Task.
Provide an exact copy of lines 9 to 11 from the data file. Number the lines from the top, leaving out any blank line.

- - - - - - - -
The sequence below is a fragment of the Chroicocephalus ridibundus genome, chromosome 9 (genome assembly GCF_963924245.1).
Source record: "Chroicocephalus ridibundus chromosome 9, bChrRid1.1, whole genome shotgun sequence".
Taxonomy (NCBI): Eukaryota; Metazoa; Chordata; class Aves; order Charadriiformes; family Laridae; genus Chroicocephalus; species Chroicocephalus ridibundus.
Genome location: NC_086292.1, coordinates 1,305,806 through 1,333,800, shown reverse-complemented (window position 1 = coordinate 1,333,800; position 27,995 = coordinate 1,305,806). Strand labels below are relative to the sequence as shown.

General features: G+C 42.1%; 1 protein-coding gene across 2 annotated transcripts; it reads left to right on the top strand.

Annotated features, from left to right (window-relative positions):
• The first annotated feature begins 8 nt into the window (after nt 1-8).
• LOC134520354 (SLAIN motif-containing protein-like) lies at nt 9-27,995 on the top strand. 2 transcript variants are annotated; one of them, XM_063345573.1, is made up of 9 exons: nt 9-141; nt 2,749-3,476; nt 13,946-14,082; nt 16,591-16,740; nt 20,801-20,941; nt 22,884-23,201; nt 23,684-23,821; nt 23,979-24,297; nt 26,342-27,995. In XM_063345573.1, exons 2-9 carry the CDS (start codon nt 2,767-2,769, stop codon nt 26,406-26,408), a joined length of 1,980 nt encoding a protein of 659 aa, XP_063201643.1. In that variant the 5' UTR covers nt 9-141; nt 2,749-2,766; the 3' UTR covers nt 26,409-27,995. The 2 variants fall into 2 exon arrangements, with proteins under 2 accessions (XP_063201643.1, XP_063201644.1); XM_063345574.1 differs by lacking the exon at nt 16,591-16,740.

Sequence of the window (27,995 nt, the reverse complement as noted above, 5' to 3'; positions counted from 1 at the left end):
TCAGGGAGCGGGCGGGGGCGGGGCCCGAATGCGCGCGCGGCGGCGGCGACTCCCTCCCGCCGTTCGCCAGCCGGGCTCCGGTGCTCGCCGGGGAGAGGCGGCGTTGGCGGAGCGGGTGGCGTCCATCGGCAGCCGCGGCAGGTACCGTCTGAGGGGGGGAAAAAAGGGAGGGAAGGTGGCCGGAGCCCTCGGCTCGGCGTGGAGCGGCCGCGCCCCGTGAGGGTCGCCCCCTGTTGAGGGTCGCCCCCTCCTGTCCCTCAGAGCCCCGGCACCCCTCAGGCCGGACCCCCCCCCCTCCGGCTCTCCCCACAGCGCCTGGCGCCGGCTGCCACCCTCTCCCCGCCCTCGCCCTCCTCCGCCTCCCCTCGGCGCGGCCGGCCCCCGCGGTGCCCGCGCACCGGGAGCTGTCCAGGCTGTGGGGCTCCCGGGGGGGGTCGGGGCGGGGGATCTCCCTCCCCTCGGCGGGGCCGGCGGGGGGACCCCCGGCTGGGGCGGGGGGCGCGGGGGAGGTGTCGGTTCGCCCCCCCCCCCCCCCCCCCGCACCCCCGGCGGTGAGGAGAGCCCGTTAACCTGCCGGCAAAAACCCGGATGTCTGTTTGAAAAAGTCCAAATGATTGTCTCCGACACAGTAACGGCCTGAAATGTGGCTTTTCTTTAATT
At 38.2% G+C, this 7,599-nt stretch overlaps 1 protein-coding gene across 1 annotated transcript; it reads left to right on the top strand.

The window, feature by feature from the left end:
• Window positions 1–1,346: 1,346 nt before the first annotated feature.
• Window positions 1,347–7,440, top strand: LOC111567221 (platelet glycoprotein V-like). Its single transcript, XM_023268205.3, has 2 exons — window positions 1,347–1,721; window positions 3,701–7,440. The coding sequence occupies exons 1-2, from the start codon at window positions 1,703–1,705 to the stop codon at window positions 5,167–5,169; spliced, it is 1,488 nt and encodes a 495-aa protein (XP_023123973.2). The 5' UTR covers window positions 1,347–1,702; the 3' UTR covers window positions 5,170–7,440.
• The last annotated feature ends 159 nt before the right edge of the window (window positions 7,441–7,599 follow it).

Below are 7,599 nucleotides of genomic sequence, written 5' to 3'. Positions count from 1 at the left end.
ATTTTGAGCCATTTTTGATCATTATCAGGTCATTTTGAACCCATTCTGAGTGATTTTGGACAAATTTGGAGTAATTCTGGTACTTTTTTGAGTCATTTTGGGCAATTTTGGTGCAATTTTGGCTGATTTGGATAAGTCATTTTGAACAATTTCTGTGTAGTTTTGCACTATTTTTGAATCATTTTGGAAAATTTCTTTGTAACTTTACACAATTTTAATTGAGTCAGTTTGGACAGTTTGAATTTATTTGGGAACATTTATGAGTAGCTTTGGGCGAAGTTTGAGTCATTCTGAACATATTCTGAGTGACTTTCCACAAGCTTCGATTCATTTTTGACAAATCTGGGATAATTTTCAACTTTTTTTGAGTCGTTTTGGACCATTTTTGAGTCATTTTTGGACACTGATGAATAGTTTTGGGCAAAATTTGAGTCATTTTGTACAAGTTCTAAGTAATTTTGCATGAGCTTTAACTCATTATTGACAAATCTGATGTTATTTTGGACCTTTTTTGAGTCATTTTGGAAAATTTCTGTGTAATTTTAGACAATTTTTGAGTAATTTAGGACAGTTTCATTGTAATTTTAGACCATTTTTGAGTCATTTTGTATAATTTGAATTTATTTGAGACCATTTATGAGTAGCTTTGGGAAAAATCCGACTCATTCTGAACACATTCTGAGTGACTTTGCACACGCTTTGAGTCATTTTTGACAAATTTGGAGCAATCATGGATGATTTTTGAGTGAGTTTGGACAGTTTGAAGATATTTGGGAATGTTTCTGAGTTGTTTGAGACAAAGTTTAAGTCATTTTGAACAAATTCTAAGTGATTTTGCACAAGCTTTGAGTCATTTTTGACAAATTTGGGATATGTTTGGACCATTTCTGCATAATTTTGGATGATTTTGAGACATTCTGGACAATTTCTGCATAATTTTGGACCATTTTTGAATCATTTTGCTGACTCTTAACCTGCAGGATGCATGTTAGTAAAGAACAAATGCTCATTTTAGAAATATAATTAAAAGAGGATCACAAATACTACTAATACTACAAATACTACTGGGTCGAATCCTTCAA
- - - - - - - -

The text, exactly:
Sequence of the window (27,995 nt, the reverse complement as noted above, 5' to 3'; positions counted from 1 at the left end):
TCAGGGAGCGGGCGGGGGCGGGGCCCGAATGCGCGCGCGGCGGCGGCGACTCCCTCCCGCCGTTCGCCAGCCGGGCTCCGGTGCTCGCCGGGGAGAGGCGGCGTTGGCGGAGCGGGTGGCGTCCATCGGCAGCCGCGGCAGGTACCGTCTGAGGGGGGGAAAAAAGGGAGGGAAGGTGGCCGGAGCCCTCGGCTCGGCGTGGAGCGGCCGCGCCCCGTGAGGGTCGCCCCCTGTTGAGGGTCGCCCCCTCCTGTCCCTCAGAGCCCCGGCACCCCTCAGGCCGGACCCCCCCCCCTCCGGCTCTCCCCACAGCGCCTGGCGCCGGCTGCCACCCTCTCCCCGCCCTCGCCCTCCTCCGCCTCCCCTCGGCGCGGCCGGCCCCCGCGGTGCCCGCGCACCGGGAGCTGTCCAGGCTGTGGGGCTCCCGGGGGGGGTCGGGGCGGGGGATCTCCCTCCCCTCGGCGGGGCCGGCGGGGGGACCCCCGGCTGGGGCGGGGGGCGCGGGGGAGGTGTCGGTTCGCCCCCCCCCCCCCCCCCCCGCACCCCCGGCGGTGAGGAGAGCCCGTTAACCTGCCGGCAAAAACCCGGATGTCTGTTTGAAAAAGTCCAAATGATTGTCTCCGACACAGTAACGGCCTGAAATGTGGCTTTTCTTTAATT
At 38.2% G+C, this 7,599-nt stretch overlaps 1 protein-coding gene across 1 annotated transcript; it reads left to right on the top strand.